Amy Marder, V.M.D.
“Malachy,” a beautiful, three-year-old neutered Persian cat, was brought in to see me soon after our new Center for Behavioral Therapy opened. Quite a confident kitty, Malachy made himself comfortable on our consultation room couch shortly after Tish, his owner, let him out of the carrier. Tish had adopted Malachy “by happenstance” when she was at her groomer’s shop with her cat Cormick. The groomer had acquired Malachy from his previous owner, who could not keep him because he was fighting with the owner’s other cat.
Fortunately, Malachy and Cormick did not fight. In fact, the two cats became fast friends who loved to play with and chase each other. In his new household, however, Malachy’s toilet habits were far from perfect. Tish had her veterinarian check for medical problems that might explain Malachy’s frequent “mistakes,” but none were found.
Tish had put up with Malachy’s housesoiling for a year before she came in to see me. Recently, the problem had become so bad that Malachy was either urinating or defecating outside the litterbox once a day, and Tish decided she needed help.
Tish and her cats divided their time between an apartment in the city and a country home. Over the year, Tish had provided a variety of litterboxes: some with hoods, some without, some in bathrooms, others in bedrooms. At first Tish used plain clay litter, but most recently she had begun to use a clumpable form. Tish scooped the boxes several times a day and changed the boxes completely once a month, so the cleanliness of the boxes was not in question. Malachy used the boxes, but he also used Tish’s furniture as a toilet. Her chairs and guestroom bed were his favorites.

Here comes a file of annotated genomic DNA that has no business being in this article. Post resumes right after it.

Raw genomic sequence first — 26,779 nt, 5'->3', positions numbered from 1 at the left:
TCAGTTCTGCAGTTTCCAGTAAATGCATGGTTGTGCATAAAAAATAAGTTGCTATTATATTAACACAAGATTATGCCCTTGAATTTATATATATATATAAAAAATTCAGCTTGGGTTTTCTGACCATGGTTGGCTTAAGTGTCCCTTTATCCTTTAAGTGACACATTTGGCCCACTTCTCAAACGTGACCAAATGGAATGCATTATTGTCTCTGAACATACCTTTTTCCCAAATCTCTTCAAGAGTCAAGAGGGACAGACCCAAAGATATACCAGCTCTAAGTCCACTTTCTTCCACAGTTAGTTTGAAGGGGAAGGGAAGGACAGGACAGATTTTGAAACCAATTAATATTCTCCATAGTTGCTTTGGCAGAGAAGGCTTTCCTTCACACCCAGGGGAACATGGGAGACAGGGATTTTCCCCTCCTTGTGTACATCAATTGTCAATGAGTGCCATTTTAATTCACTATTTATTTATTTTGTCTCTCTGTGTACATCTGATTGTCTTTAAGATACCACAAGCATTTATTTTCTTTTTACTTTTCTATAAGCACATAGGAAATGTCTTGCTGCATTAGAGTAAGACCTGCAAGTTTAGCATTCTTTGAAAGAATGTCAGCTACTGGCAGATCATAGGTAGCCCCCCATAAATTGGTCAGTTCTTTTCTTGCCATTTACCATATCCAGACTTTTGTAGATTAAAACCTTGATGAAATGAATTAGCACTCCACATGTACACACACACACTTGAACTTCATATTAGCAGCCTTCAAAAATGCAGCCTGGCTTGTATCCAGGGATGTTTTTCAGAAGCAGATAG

The Grass Is Always Greener?
After learning Malachy’s history, I felt the cat was just not happy with the present state of his litterboxes and was looking for alternatives. Like many Persians, he spent more time pawing the sides of the litterbox than scratching in the litter. (Longhaired cats in general have a higher incidence of litterbox problems. It may be that they don’t want to soil their long, flowing coats!)
With Tish’s help, I set up an experiment to find litterboxes that Malachy would prefer to his owner’s furniture. I asked Tish to provide three large, unhooded litterboxes in both the city and the country. I asked her to continue to use the clumpable litter in one, a section of newspaper in the second and old-fashioned coarse clay litter in the third. Tish was to praise Malachy and give him a treat every time she saw him use a box. Simultaneously, to break the furniture habit, I asked Tish to cover the chairs and bed with pieces of thick vinyl carpet runner, prickly side up.
After the first few weeks it became apparent that Malachy preferred the plain clay litter to the clumpable kind (most cats choose the clumpable litter). The newspaper he didn’t use at all. Cormick was not picky and reliably used any litter that was available. Then we gave Malachy three boxes of his chosen litter in each home. We did this because some cats prefer to urinate and defecate in different places; the third box would make sure there was no overcrowding at the boxes.
For three months there have been no accidents. Tish is ready to remove the protective covers from her chairs and bed. Now that Malachy is in the habit of using the new boxes, he shouldn’t go back to his old habits.
Urination and defecation outside the litterbox is the most common feline behavior problem. Many cats are given up because of house-soiling problems. Most of the time this is unnecessary. The prognosis for cats with problems like Malachy’s is excellent. Between 70 percent and 75 percent of litterbox problems are cured by simple treatments like the one Tish employed with Malachy. If your cat begins to urinate or defecate outside the box, see your veterinarian first. He or she will rule out medical causes. If the problem is considered to be a behavioral one, ask for a referral to a cat behavior specialist.